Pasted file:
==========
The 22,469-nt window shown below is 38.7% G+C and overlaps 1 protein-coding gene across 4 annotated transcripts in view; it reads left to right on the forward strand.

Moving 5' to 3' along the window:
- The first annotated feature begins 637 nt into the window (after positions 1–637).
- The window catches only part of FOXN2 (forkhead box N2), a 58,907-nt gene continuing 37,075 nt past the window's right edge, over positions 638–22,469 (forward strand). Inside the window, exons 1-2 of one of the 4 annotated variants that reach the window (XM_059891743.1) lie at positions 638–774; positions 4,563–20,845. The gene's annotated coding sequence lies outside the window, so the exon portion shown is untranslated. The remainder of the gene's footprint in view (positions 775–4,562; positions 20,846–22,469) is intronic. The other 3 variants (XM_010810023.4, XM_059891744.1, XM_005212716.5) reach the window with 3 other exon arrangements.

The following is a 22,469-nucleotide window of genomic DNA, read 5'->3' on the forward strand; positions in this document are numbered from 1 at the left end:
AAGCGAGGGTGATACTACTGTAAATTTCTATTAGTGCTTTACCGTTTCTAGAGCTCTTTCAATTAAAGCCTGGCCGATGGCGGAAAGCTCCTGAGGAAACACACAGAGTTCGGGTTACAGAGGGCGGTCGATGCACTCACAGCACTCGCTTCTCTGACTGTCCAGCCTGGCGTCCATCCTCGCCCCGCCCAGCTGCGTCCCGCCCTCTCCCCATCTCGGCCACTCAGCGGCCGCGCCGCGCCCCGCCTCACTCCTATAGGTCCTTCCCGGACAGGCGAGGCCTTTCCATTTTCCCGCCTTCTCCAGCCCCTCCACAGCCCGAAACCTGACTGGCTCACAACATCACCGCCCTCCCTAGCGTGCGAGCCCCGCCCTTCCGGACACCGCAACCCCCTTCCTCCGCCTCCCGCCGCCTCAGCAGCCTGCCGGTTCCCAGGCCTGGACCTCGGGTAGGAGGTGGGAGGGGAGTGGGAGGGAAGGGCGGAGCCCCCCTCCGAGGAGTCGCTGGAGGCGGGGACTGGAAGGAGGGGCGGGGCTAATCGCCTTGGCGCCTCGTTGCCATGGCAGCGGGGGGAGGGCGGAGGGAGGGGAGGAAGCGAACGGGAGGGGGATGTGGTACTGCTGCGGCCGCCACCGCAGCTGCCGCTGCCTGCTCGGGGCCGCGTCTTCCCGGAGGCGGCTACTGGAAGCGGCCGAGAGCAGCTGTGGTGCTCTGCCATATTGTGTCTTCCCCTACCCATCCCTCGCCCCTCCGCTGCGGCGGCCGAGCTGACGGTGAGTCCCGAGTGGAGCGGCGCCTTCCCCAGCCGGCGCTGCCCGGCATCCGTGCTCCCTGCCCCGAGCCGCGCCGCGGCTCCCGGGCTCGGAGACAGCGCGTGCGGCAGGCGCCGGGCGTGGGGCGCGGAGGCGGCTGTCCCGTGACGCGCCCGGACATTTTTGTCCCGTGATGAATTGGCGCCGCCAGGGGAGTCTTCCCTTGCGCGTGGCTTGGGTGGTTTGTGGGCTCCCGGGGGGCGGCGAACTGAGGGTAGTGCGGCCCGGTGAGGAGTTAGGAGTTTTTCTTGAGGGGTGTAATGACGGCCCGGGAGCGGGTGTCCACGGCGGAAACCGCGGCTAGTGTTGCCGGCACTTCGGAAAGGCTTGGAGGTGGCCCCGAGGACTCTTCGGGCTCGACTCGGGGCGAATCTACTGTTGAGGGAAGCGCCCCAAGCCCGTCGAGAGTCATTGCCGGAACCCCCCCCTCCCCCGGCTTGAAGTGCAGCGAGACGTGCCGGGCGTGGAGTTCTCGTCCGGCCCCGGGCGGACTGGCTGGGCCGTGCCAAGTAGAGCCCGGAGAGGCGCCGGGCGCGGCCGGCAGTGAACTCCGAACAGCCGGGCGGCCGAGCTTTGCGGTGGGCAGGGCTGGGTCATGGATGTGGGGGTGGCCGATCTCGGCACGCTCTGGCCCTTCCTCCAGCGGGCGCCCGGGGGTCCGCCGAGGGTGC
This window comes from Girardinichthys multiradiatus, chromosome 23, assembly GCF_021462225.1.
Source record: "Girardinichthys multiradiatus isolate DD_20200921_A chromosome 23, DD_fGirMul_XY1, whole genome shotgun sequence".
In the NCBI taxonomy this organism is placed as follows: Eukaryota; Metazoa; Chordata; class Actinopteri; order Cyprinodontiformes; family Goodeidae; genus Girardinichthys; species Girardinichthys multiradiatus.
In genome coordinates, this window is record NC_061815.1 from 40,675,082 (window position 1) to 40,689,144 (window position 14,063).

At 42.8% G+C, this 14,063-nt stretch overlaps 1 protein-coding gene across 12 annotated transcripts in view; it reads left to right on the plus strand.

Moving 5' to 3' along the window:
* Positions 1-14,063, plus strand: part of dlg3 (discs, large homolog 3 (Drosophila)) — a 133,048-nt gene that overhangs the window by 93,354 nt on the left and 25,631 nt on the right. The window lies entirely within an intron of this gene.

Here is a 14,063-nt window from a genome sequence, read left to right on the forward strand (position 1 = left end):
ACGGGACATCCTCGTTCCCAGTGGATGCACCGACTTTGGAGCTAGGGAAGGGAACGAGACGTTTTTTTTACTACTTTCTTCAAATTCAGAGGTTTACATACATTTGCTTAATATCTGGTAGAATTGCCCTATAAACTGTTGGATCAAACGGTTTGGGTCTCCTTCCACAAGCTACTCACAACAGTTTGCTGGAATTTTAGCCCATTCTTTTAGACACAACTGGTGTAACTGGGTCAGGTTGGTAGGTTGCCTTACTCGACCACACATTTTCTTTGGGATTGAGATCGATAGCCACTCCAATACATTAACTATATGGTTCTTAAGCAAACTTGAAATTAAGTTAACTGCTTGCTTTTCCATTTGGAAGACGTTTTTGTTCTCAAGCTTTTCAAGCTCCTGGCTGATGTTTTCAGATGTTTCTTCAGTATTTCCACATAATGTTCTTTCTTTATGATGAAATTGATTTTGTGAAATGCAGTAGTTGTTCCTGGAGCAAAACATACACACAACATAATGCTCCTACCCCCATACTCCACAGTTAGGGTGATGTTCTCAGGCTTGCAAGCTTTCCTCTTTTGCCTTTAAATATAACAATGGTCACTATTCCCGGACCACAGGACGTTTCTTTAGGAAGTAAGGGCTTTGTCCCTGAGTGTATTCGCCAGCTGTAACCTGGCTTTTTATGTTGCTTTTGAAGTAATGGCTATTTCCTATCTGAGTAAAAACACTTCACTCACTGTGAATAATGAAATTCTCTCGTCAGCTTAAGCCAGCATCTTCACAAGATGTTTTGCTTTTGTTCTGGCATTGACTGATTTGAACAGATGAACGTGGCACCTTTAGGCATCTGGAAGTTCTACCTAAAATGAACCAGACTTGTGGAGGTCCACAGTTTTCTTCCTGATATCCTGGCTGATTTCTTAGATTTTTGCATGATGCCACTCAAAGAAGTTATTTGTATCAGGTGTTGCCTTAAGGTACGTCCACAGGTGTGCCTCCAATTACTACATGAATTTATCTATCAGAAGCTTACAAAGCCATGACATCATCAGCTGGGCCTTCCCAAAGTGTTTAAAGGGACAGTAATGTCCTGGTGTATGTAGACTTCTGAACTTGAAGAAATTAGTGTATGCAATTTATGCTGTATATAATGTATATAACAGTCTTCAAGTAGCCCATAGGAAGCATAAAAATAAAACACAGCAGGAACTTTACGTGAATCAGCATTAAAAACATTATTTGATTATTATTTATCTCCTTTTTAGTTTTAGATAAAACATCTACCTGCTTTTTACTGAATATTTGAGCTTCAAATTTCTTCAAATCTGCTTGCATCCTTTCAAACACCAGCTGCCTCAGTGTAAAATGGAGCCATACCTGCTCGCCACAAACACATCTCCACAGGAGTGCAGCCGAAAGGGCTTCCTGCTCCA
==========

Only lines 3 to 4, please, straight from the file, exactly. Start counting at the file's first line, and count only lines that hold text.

- The first annotated feature begins 637 nt into the window (after positions 1–637).
- The window catches only part of FOXN2 (forkhead box N2), a 58,907-nt gene continuing 37,075 nt past the window's right edge, over positions 638–22,469 (forward strand). Inside the window, exons 1-2 of one of the 4 annotated variants that reach the window (XM_059891743.1) lie at positions 638–774; positions 4,563–20,845. The gene's annotated coding sequence lies outside the window, so the exon portion shown is untranslated. The remainder of the gene's footprint in view (positions 775–4,562; positions 20,846–22,469) is intronic. The other 3 variants (XM_010810023.4, XM_059891744.1, XM_005212716.5) reach the window with 3 other exon arrangements.